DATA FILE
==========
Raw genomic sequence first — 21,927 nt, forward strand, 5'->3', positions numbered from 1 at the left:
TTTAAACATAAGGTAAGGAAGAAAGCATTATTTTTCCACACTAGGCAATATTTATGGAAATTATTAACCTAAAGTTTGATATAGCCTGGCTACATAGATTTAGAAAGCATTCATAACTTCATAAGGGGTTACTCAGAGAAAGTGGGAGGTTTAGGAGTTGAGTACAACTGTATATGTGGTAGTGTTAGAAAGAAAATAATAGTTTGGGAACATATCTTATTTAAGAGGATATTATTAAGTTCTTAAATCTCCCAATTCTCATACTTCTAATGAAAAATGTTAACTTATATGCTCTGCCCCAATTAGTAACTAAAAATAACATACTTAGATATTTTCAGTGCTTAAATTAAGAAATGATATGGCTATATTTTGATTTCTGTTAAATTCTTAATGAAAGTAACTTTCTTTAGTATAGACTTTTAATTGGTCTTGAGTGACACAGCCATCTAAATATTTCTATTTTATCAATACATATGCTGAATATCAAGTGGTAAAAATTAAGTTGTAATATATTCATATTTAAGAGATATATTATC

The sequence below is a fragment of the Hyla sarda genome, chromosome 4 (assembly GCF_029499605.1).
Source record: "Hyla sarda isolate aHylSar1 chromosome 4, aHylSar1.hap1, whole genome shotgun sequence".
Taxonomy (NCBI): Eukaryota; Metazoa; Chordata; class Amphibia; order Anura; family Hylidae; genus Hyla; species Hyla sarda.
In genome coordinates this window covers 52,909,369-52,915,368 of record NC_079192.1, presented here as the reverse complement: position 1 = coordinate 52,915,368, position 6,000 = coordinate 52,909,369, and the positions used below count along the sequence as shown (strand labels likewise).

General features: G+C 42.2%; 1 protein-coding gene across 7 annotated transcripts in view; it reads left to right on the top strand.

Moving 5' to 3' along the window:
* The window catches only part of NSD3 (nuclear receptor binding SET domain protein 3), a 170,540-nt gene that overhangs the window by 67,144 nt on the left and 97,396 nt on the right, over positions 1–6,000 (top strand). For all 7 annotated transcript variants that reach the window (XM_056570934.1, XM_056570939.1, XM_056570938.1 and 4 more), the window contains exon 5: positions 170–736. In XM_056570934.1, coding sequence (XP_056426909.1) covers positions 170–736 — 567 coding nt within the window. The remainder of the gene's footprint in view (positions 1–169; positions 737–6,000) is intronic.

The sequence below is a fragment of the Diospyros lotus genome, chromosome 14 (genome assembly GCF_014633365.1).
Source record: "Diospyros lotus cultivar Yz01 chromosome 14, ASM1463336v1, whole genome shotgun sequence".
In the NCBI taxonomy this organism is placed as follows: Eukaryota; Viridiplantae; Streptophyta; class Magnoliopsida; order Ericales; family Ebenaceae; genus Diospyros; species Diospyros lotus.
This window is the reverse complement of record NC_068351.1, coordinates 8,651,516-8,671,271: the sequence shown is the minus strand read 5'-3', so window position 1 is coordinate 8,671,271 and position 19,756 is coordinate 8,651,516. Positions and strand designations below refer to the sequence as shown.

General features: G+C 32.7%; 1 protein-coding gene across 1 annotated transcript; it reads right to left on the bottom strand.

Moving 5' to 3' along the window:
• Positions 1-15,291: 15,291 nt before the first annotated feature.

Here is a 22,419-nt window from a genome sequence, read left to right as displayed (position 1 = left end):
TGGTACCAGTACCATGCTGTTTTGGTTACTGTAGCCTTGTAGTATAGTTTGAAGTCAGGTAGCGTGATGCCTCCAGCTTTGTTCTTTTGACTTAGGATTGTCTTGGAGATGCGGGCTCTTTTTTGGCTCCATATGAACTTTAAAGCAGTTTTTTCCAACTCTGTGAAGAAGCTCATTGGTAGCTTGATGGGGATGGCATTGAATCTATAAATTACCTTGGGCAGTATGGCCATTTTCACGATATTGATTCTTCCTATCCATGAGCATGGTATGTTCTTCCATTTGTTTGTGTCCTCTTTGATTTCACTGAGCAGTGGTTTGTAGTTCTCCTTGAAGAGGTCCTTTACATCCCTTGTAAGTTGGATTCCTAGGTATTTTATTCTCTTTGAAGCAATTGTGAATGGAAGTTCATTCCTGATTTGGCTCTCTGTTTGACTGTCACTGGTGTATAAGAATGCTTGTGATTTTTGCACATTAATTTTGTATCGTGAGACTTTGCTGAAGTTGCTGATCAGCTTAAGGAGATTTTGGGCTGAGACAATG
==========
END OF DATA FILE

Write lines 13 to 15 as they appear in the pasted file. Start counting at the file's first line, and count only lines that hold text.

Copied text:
This window is the reverse complement of record NC_068351.1, coordinates 8,651,516-8,671,271: the sequence shown is the minus strand read 5'-3', so window position 1 is coordinate 8,671,271 and position 19,756 is coordinate 8,651,516. Positions and strand designations below refer to the sequence as shown.

General features: G+C 32.7%; 1 protein-coding gene across 1 annotated transcript; it reads right to left on the bottom strand.

Moving 5' to 3' along the window: